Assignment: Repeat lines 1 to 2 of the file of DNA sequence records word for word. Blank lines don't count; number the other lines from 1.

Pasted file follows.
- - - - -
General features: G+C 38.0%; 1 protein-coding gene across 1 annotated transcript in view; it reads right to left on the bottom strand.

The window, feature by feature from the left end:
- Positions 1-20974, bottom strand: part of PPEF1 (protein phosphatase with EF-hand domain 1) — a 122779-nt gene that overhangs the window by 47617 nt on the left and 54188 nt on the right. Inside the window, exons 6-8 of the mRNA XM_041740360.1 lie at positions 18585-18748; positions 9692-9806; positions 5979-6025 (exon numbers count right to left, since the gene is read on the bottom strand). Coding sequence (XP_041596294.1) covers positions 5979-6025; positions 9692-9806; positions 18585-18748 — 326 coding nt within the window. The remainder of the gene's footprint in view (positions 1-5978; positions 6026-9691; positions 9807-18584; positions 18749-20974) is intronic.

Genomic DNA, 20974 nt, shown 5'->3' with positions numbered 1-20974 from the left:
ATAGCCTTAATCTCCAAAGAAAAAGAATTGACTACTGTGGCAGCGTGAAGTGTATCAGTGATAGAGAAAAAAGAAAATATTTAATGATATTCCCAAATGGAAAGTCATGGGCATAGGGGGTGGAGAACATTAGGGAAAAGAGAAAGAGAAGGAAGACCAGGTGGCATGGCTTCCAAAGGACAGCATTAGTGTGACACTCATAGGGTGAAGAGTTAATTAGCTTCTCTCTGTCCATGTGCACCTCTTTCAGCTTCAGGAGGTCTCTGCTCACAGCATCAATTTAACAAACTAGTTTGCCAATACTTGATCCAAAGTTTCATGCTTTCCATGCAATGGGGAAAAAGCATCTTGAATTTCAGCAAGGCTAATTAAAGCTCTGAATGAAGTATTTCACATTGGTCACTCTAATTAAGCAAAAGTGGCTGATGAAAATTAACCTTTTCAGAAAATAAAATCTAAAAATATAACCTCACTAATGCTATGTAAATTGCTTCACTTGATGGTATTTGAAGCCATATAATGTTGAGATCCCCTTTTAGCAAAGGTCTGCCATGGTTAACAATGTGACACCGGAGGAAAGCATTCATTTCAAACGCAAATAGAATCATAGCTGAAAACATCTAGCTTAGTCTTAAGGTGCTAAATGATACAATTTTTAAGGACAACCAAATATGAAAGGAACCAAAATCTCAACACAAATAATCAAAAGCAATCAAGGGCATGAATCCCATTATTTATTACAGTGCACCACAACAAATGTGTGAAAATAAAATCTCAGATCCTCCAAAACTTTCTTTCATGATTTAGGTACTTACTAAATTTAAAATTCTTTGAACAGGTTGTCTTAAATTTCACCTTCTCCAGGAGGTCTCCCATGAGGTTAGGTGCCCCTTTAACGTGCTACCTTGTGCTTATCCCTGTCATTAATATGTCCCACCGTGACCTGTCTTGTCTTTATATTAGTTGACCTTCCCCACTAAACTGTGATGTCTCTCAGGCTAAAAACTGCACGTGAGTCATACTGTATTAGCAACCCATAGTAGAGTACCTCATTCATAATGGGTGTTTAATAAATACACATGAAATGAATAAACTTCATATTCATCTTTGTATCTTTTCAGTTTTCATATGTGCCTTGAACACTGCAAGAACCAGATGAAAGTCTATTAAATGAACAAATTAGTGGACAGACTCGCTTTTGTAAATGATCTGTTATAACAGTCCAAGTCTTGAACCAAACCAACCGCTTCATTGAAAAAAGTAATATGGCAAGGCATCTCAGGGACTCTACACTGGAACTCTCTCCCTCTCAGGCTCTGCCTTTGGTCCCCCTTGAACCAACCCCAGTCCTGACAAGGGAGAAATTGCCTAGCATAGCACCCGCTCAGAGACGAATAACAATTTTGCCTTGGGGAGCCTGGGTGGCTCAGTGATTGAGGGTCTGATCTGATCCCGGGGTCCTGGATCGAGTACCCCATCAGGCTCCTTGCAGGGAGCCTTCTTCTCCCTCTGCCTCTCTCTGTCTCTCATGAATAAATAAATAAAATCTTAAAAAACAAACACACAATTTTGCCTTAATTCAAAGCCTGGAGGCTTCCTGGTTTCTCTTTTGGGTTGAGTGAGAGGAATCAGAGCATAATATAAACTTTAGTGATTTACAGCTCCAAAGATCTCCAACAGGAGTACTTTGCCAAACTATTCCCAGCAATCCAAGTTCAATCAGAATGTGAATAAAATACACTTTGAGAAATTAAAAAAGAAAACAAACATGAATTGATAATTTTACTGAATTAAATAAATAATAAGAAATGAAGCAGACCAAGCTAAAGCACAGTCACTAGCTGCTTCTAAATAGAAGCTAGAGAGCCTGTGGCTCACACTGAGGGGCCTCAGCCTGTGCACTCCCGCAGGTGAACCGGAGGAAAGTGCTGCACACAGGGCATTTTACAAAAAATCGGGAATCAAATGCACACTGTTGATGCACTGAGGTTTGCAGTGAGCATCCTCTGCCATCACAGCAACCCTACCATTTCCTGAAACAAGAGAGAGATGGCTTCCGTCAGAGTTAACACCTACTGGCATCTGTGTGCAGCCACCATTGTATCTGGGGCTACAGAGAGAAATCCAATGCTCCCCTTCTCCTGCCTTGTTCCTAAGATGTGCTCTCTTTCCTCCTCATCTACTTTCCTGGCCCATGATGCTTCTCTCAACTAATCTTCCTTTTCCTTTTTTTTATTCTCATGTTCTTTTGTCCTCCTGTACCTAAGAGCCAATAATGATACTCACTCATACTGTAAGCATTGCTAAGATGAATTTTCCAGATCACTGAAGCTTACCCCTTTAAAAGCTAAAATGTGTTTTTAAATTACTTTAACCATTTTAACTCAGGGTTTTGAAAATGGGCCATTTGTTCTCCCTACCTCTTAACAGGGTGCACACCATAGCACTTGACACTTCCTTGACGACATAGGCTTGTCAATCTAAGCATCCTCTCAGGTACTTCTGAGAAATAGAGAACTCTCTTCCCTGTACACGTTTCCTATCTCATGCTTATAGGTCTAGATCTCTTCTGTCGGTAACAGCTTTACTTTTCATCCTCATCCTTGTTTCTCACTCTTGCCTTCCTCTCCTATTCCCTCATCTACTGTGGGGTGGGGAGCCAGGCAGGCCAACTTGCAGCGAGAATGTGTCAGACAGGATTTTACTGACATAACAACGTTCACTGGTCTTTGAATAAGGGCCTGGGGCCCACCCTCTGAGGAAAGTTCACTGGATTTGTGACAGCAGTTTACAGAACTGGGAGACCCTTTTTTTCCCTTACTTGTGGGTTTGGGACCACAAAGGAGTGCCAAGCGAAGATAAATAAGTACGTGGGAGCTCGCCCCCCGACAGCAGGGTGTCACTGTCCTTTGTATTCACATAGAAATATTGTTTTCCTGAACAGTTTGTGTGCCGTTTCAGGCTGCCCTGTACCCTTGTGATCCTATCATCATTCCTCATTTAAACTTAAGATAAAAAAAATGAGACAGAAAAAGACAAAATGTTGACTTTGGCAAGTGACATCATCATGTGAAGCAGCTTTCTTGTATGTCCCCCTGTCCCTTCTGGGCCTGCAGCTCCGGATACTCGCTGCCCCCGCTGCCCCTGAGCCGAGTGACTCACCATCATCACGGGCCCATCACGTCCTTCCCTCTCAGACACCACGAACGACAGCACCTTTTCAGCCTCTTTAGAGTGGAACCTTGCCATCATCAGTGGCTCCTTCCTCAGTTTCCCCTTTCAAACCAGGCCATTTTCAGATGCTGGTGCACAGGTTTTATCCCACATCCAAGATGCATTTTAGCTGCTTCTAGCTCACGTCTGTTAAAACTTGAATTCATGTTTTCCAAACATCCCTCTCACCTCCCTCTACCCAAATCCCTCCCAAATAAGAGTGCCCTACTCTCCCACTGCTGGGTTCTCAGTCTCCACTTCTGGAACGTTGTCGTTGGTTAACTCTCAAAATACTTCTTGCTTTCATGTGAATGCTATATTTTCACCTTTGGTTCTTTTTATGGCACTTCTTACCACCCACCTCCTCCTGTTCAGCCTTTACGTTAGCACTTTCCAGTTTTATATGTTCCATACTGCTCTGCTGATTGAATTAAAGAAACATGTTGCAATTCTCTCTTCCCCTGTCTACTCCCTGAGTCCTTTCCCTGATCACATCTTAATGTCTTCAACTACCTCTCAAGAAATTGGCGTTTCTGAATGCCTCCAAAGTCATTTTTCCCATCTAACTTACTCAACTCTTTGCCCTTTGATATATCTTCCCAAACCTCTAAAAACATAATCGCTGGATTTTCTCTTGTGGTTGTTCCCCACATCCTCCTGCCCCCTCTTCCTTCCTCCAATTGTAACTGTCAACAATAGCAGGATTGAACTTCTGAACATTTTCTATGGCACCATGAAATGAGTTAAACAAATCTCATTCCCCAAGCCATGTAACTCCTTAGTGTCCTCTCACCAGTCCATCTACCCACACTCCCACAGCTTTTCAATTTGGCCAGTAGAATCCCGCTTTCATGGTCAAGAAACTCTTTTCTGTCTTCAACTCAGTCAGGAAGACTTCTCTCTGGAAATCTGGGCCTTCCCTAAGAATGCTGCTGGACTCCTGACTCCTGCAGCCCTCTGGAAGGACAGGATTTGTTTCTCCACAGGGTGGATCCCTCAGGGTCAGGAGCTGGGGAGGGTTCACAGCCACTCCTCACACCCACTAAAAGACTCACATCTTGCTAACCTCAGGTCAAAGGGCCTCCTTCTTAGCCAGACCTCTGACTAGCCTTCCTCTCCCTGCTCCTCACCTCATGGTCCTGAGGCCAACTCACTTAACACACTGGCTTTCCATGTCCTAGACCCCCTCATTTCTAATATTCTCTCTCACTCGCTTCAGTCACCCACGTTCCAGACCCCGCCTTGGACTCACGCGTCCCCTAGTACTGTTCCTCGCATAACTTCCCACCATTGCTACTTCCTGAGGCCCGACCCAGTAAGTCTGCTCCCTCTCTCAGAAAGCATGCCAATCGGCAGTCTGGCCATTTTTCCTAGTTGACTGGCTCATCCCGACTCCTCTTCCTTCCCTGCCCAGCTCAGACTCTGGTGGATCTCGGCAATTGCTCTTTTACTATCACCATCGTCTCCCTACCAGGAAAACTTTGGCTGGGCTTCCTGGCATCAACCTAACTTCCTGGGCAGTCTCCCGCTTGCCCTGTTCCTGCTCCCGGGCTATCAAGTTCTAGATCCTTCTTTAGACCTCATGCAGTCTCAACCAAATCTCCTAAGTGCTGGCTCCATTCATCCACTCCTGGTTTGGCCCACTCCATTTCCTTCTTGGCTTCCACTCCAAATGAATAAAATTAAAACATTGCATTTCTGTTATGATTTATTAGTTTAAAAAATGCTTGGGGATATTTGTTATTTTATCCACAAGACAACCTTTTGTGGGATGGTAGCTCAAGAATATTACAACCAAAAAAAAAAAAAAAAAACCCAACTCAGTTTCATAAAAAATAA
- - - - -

General features: G+C 38.0%; 1 protein-coding gene across 1 annotated transcript in view; it reads right to left on the bottom strand.

The window, feature by feature from the left end: